A 52-year-old female had two-thirds of her pituitary removed due to an adenoma and Cushing’s Disease. She developed severe, constant generalized truncal pain immediately after the surgery and was unable to function or care for herself. She was referred taking these opioid drugs on a daily basis: extended-release oxycodone 20 mg bid; extended-release morphine 40 mg a day, and oxycodone 15 mg qid. Her opioid regimen was kept intact but she was started on minocycline 100 mg bid. The patient felt immediate relief with this compound and has remained on it for approximately one year. She has remained on her oxycodone formulations, but has stopped taking the long-acting morphine. She is now able to care for herself and claims she has good pain relief and some quality of life.

Multiple in vitro studies have shown that minocycline suppresses microglia activity although the mechanism is unknown.5 It has not been effective in all patients but this patient experienced great relief. Further studies will be required, as there are, as of yet, no controlled, evidenced-based studies to help select the best agent.

Therapeutic Structure and Goals

Severe, chronic pain patients who complain of poor pain relief with a daily opioid dosage of 100 mg or more MEQ are almost always non-functional in varying degrees. They are usually reclusive, bed- or couch-bound, seldom leave home, and have few social or vocational contacts.2-5 Diet, hygiene, exercise, and intellectual pursuits such as reading may greatly diminish. Many patients need a caregiver or family member to look after their basic needs of life. Most have patronized numerous physicians, emergency rooms, mental health facilities, and pain treatment establishments to little avail.

The primary goal of pain management is to gain enough physiologic and mental function to independently carry on activities of daily living and acquire some quality of life. Secondary goals are to enhance nutrition and immunologic status, and regain social skills. Failing patients must be educated to not expect total cure or pain elimination and that life-time pain management will be the norm.

The four basic treatment strategies outlined here do not have to be independently pursued. Two or more can be simultaneously or sequentially administered.Treatment failure patients on opioids should not be labeled an addict, drug seeker, or mentally ill. Pejorative labels should be avoided until a clinical evaluation and diagnostic tests for opioid malabsorption, genetic defects, hormone deficiencies, microglia stimulation and neuroinflammation are done to determine a possible biologic cause of treatment failure.

In addition to prescribing diagnostic tests and therapeutic agents, it is critical to place the patient in a structured clinical, outpatient setting. One pain practitioner who has the authority to prescribe medication, laboratory tests, and set rules and limits should head the team who treats the patient. Regular clinic appointments at one location with routine clinical procedures should be in place. All ancillary treatment staff, families, and patients need to have a clear understanding of therapeutic goals. Above all, the patient and his or her family must clearly know that severe, chronic pain that has centralized is a disease process, much like diabetes, schizophrenia, or rheumatoid arthritis. It will likely last a life-time but be subject to good control and compatible with a good quality of life.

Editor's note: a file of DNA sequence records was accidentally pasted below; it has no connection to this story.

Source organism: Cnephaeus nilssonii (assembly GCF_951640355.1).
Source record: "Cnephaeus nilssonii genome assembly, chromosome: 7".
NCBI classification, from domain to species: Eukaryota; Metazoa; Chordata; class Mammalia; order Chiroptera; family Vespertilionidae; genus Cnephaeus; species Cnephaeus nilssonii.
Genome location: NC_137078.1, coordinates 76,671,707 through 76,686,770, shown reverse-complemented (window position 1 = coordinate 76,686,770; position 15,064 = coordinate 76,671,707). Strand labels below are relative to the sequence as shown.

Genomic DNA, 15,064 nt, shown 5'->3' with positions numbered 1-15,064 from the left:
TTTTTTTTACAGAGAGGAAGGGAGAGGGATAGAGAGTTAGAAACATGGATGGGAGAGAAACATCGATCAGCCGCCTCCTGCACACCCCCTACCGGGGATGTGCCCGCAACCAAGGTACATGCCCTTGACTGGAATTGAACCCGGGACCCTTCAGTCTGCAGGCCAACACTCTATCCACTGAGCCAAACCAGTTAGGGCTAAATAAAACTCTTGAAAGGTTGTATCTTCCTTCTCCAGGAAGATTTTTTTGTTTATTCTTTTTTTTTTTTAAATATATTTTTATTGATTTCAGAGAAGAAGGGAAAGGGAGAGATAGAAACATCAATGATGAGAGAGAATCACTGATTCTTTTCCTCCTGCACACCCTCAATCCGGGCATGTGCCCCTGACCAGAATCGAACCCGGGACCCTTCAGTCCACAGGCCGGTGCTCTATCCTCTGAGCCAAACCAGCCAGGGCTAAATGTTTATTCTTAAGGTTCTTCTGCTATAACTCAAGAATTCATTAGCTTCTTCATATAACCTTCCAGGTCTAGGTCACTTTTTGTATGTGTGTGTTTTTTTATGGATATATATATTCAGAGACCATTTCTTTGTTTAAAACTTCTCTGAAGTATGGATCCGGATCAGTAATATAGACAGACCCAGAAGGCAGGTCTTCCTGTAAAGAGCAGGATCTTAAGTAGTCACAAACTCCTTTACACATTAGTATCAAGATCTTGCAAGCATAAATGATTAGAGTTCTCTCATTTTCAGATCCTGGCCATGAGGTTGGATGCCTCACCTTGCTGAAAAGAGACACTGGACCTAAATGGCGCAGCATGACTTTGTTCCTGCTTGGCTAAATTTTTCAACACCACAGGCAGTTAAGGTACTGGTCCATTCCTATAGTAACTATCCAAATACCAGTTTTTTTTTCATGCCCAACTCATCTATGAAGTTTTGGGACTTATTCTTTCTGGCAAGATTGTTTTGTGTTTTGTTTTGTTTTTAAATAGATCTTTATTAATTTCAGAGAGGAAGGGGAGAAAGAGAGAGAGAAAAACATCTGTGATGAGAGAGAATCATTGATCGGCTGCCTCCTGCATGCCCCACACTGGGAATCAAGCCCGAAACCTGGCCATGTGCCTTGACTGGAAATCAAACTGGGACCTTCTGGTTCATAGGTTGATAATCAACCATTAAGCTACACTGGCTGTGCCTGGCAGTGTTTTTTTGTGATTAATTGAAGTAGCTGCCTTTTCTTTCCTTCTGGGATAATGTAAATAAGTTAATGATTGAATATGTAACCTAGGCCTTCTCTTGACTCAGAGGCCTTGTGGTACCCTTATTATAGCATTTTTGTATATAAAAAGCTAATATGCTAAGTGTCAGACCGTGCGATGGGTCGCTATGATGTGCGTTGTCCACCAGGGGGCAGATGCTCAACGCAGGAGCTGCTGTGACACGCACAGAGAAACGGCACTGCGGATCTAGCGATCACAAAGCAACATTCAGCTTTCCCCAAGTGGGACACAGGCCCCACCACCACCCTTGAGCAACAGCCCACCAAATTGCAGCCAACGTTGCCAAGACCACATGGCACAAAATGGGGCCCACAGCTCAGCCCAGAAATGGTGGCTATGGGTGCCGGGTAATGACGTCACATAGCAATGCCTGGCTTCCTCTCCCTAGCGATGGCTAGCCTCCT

Summary

Until the recent past, about the only remedy to treat chronic pain patients who did not find adequate pain relief with an opioid dosage of 100 mg or more of MEQ was to raise the oral opioid dosage to high or ultra-high levels. Additionally, these patients were usually considered addicts, drug-seekers, unmotivated, or non-compliant because they simply failed standard treatment. New understanding and laboratory tests for neuroinflammation, opioid serum levels, genetic defects, and hormone deficiencies now provide a scientific foundation to evaluate and successfully treat the failing high-dose opioid patient.

Based on a 4-component evaluation, as outlined in this article, a treatment strategy can almost always be developed that provides enough pain relief for the failing patient to physiologically and mentally function well enough to carry out normal activities of daily living and achieve some quality of life. Although opioid dosages may have to be raised in some of these patients, seldom are ultra-high dosages needed. The treatment strategies described here are quite new and obviously will be refined, modified, and improved in the future. The good news is that diagnostic studies to determine the likely cause of treatment failure and strategies to deal with the cause can now be implemented and most failing patients can now be helped.

Last updated on: August 31, 2015
Continue Reading:
How Do We Get Enough Physicians to Medically Manage The Difficult (High-dose Opioid) Pain Patient?